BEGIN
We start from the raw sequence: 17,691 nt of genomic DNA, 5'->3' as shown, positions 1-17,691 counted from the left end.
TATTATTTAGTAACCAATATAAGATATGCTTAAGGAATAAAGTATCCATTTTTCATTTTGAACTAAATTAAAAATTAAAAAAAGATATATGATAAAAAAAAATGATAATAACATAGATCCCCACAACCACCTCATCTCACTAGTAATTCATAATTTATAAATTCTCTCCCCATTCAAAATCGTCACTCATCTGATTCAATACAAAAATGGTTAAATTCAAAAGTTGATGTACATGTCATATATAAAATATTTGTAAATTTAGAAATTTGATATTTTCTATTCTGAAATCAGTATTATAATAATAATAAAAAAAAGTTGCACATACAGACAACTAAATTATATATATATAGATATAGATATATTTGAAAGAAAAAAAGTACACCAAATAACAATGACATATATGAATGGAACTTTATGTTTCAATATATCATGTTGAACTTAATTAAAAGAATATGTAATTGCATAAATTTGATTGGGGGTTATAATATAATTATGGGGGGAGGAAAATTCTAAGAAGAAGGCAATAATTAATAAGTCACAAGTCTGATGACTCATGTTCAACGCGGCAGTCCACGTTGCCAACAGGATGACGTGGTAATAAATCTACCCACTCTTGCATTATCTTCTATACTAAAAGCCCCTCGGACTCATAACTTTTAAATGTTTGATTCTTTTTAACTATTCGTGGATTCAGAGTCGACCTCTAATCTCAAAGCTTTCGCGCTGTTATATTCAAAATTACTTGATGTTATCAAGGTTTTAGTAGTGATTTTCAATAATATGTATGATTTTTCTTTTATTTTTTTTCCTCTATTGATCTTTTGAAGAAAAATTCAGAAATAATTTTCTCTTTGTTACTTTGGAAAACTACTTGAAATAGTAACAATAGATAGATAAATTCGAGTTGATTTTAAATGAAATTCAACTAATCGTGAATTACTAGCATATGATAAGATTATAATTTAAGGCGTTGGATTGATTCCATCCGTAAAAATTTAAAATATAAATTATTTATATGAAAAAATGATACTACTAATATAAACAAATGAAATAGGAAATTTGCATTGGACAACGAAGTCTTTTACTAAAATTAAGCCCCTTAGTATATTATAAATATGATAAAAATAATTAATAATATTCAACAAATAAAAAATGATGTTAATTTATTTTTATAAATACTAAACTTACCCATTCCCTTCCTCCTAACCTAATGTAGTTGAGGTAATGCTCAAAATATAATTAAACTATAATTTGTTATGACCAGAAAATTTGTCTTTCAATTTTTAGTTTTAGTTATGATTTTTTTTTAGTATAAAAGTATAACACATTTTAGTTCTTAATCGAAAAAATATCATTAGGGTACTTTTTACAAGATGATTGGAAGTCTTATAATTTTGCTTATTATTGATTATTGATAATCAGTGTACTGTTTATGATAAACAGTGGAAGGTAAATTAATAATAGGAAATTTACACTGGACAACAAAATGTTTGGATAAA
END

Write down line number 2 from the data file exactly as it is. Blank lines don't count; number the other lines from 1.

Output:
TATTATTTAGTAACCAATATAAGATATGCTTAAGGAATAAAGTATCCATTTTTCATTTTGAACTAAATTAAAAATTAAAAAAAGATATATGATAAAAAAAAATGATAATAACATAGATCCCCACAACCACCTCATCTCACTAGTAATTCATAATTTATAAATTCTCTCCCCATTCAAAATCGTCACTCATCTGATTCAATACAAAAATGGTTAAATTCAAAAGTTGATGTACATGTCATATATAAAATATTTGTAAATTTAGAAATTTGATATTTTCTATTCTGAAATCAGTATTATAATAATAATAAAAAAAAGTTGCACATACAGACAACTAAATTATATATATATAGATATAGATATATTTGAAAGAAAAAAAGTACACCAAATAACAATGACATATATGAATGGAACTTTATGTTTCAATATATCATGTTGAACTTAATTAAAAGAATATGTAATTGCATAAATTTGATTGGGGGTTATAATATAATTATGGGGGGAGGAAAATTCTAAGAAGAAGGCAATAATTAATAAGTCACAAGTCTGATGACTCATGTTCAACGCGGCAGTCCACGTTGCCAACAGGATGACGTGGTAATAAATCTACCCACTCTTGCATTATCTTCTATACTAAAAGCCCCTCGGACTCATAACTTTTAAATGTTTGATTCTTTTTAACTATTCGTGGATTCAGAGTCGACCTCTAATCTCAAAGCTTTCGCGCTGTTATATTCAAAATTACTTGATGTTATCAAGGTTTTAGTAGTGATTTTCAATAATATGTATGATTTTTCTTTTATTTTTTTTCCTCTATTGATCTTTTGAAGAAAAATTCAGAAATAATTTTCTCTTTGTTACTTTGGAAAACTACTTGAAATAGTAACAATAGATAGATAAATTCGAGTTGATTTTAAATGAAATTCAACTAATCGTGAATTACTAGCATATGATAAGATTATAATTTAAGGCGTTGGATTGATTCCATCCGTAAAAATTTAAAATATAAATTATTTATATGAAAAAATGATACTACTAATATAAACAAATGAAATAGGAAATTTGCATTGGACAACGAAGTCTTTTACTAAAATTAAGCCCCTTAGTATATTATAAATATGATAAAAATAATTAATAATATTCAACAAATAAAAAATGATGTTAATTTATTTTTATAAATACTAAACTTACCCATTCCCTTCCTCCTAACCTAATGTAGTTGAGGTAATGCTCAAAATATAATTAAACTATAATTTGTTATGACCAGAAAATTTGTCTTTCAATTTTTAGTTTTAGTTATGATTTTTTTTTAGTATAAAAGTATAACACATTTTAGTTCTTAATCGAAAAAATATCATTAGGGTACTTTTTACAAGATGATTGGAAGTCTTATAATTTTGCTTATTATTGATTATTGATAATCAGTGTACTGTTTATGATAAACAGTGGAAGGTAAATTAATAATAGGAAATTTACACTGGACAACAAAATGTTTGGATAAA